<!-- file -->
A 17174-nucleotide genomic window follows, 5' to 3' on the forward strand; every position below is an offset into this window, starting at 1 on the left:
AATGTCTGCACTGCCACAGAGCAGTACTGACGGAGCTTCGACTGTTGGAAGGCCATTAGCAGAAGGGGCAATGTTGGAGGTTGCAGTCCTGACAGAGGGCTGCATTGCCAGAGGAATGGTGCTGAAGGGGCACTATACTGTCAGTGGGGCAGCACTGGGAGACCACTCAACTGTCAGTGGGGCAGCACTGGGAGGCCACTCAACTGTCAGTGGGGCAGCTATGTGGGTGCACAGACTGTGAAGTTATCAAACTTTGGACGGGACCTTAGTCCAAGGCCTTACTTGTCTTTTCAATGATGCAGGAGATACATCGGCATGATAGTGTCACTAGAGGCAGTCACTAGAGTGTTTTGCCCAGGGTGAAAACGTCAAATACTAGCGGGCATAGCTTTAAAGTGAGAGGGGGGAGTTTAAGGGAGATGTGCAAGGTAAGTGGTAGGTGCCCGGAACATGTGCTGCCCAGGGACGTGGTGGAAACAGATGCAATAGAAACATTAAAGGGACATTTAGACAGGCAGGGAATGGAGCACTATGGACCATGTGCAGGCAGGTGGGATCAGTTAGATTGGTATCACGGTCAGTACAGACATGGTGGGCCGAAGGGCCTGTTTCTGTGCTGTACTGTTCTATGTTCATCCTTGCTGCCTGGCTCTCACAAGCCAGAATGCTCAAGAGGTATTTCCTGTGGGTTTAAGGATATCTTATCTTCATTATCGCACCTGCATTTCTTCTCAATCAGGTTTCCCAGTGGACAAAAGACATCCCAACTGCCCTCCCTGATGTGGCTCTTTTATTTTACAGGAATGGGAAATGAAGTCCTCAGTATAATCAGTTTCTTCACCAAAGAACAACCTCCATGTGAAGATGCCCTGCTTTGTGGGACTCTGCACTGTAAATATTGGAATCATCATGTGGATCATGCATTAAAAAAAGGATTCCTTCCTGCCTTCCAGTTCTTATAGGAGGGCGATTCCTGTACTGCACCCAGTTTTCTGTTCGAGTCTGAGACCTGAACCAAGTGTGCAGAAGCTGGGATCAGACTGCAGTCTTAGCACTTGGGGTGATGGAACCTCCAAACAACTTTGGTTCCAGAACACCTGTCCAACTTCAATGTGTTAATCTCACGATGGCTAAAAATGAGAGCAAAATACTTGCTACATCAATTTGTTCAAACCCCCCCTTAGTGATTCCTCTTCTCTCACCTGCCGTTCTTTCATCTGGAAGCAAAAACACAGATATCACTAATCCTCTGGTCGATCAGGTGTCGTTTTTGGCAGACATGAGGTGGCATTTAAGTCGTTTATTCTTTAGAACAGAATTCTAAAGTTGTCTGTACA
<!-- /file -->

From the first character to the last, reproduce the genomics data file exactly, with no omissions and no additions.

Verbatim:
A 17174-nucleotide genomic window follows, 5' to 3' on the forward strand; every position below is an offset into this window, starting at 1 on the left:
AATGTCTGCACTGCCACAGAGCAGTACTGACGGAGCTTCGACTGTTGGAAGGCCATTAGCAGAAGGGGCAATGTTGGAGGTTGCAGTCCTGACAGAGGGCTGCATTGCCAGAGGAATGGTGCTGAAGGGGCACTATACTGTCAGTGGGGCAGCACTGGGAGACCACTCAACTGTCAGTGGGGCAGCACTGGGAGGCCACTCAACTGTCAGTGGGGCAGCTATGTGGGTGCACAGACTGTGAAGTTATCAAACTTTGGACGGGACCTTAGTCCAAGGCCTTACTTGTCTTTTCAATGATGCAGGAGATACATCGGCATGATAGTGTCACTAGAGGCAGTCACTAGAGTGTTTTGCCCAGGGTGAAAACGTCAAATACTAGCGGGCATAGCTTTAAAGTGAGAGGGGGGAGTTTAAGGGAGATGTGCAAGGTAAGTGGTAGGTGCCCGGAACATGTGCTGCCCAGGGACGTGGTGGAAACAGATGCAATAGAAACATTAAAGGGACATTTAGACAGGCAGGGAATGGAGCACTATGGACCATGTGCAGGCAGGTGGGATCAGTTAGATTGGTATCACGGTCAGTACAGACATGGTGGGCCGAAGGGCCTGTTTCTGTGCTGTACTGTTCTATGTTCATCCTTGCTGCCTGGCTCTCACAAGCCAGAATGCTCAAGAGGTATTTCCTGTGGGTTTAAGGATATCTTATCTTCATTATCGCACCTGCATTTCTTCTCAATCAGGTTTCCCAGTGGACAAAAGACATCCCAACTGCCCTCCCTGATGTGGCTCTTTTATTTTACAGGAATGGGAAATGAAGTCCTCAGTATAATCAGTTTCTTCACCAAAGAACAACCTCCATGTGAAGATGCCCTGCTTTGTGGGACTCTGCACTGTAAATATTGGAATCATCATGTGGATCATGCATTAAAAAAAGGATTCCTTCCTGCCTTCCAGTTCTTATAGGAGGGCGATTCCTGTACTGCACCCAGTTTTCTGTTCGAGTCTGAGACCTGAACCAAGTGTGCAGAAGCTGGGATCAGACTGCAGTCTTAGCACTTGGGGTGATGGAACCTCCAAACAACTTTGGTTCCAGAACACCTGTCCAACTTCAATGTGTTAATCTCACGATGGCTAAAAATGAGAGCAAAATACTTGCTACATCAATTTGTTCAAACCCCCCCTTAGTGATTCCTCTTCTCTCACCTGCCGTTCTTTCATCTGGAAGCAAAAACACAGATATCACTAATCCTCTGGTCGATCAGGTGTCGTTTTTGGCAGACATGAGGTGGCATTTAAGTCGTTTATTCTTTAGAACAGAATTCTAAAGTTGTCTGTACA